Friday, December 31, 2010


Ring out, wild bells, to the wild sky,
The flying cloud, the frosty light;
The year is dying in the night;
Ring out, wild bells, and let him die.
Ring out the old, ring in the new,
Ring, happy bells, across the snow:
The year is going, let him go;
Ring out the false, ring in the true.
Ring out the grief that saps the mind,
For those that here we see no more,
Ring out the feud of rich and poor,
Ring in redress to all mankind.
Ring out a slowly dying cause,
And ancient forms of party strife;
Ring in the nobler modes of life,
With sweeter manners, purer laws.
Ring out the want, the care, the sin,
The faithless coldness of the times;
Ring out, ring out thy mournful rhymes,
But ring the fuller minstrel in.
Ring out false pride in place and blood,
The civic slander and the spite;
Ring in the love of truth and right,
Ring in the common love of good.
Ring out old shapes of foul disease,
Ring out the narrowing lust of gold;
Ring out the thousand wars of old,
Ring in the thousand years of peace.
Ring in the valiant man and free,
The larger heart, the kindlier hand;
Ring out the darkness of the land,
Ring in the Christ that is to be.

Alfred Lord Tennyson and Felisol

Wednesday, December 29, 2010

Sepia Chandelier

The main church in our town is built in Neo-Gothic / Dragon style.
I love sitting there, admiring new details all the time.
The chandelier is eleven meters high and is supposed to symbolize a king's crown. The twelve lanterns are reminders of the twelve apostles.
I had never even seen the angel sitting in its center until I shot this "macro".

For further details, take a look at the previous post.

Teach Mary is the host of Sepia Scenes,visit her.

Monday, December 20, 2010


Haugesund has at least four kinds of weather in a week. Lately we've had, snow, frost, storm and more snow. Here is The Salvation Army "playing the Christmas in" on the town square like they have done the last sixty years.
They are loved and respected by high and low, and use Advent time to collect money to make a proper Christmas for the less fortunate.

The Christmas tree in front of the City Hall was beautifully decorated by children from all the kindergartens of our town. The tree was roped by experienced sailors, and did withstand the storm, but the decorations were somewhat messed up.

Christmastime is also when we mostly miss our dear ones, who have created our best childhood memories. Therefor it's custom to visit the graves with candles and wreaths before Christmas. Three miniature roses on the moss and cone wreath at the grave of Gunnar's parents. He has four graves to decorate every December 17th. The one of his parents, his sister Bjorg, his grandfather and cousin Ragnar. It's a privilege to honor and visit Gunnar's loved ones.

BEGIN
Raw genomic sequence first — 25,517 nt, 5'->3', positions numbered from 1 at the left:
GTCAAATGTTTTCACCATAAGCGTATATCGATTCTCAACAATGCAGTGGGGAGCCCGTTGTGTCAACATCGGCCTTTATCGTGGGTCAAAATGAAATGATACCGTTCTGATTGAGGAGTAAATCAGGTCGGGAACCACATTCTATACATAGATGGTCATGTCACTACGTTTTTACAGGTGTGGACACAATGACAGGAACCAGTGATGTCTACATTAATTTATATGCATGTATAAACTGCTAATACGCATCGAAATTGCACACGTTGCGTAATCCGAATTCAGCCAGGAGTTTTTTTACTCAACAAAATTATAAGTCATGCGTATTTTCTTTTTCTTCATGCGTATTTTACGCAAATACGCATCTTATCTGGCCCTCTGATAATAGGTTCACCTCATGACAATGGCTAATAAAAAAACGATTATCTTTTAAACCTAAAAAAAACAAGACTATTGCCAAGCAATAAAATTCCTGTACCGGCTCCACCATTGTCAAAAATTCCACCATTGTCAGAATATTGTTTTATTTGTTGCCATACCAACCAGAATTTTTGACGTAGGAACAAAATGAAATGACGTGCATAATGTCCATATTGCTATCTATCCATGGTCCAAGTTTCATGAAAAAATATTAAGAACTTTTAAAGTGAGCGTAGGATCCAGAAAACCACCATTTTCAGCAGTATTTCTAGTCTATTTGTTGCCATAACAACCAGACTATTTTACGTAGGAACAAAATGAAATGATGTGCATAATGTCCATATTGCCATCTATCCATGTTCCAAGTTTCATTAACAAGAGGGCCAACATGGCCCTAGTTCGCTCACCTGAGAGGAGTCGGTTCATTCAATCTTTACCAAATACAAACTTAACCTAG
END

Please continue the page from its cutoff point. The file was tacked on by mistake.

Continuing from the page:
As years go by, we try to cut down on "unnecessary" gifts.
We haven't yet reached the point of money only". Gunnar has hidden in my study to wrap in some secrets.

Our house guest, Silk Kitty. seems to have adopted us. The strong affection and admiration is mutual.

Serina came home through storm and ice and immediately took up her duties. Decorating the tree and wrapping parcels.

The Kitty and Serina fell deeply in love at first sight.

Cuddling and sweet talking for hours.

Fourth Sunday of Advent we went to the annual Christmas Concert in the mighty Church of Our Savior. Luckily some of the audience wore red robes.
Photo by Serina. The church was packed for two concerts this evening, and
inner peace and spiritual needs were richly filled.

Tears of joy could not and should not be held back.

What's moving me even more, is riding past The Thousand Homes".
A large public housing complex built in the 1920-ies. Now a refugee for alcoholics, drug addicts and criminals. Every year I am moved to tears, seeing a few Advent sticks in the windows there too. Waiting and hoping is what's keeping us all going on.

At home our Kitty lies in perfect harmony.
A blessed Christmas and New Year to all bloggers in my world.

The Nordic tenors were among the performers yesterday.
They sung this song among many others.

Originated by MaryT, check hers for today

Saturday, December 18, 2010


Prayer and the faith in a living God, who always wants the best for his children, is implanted in me from I was a baby.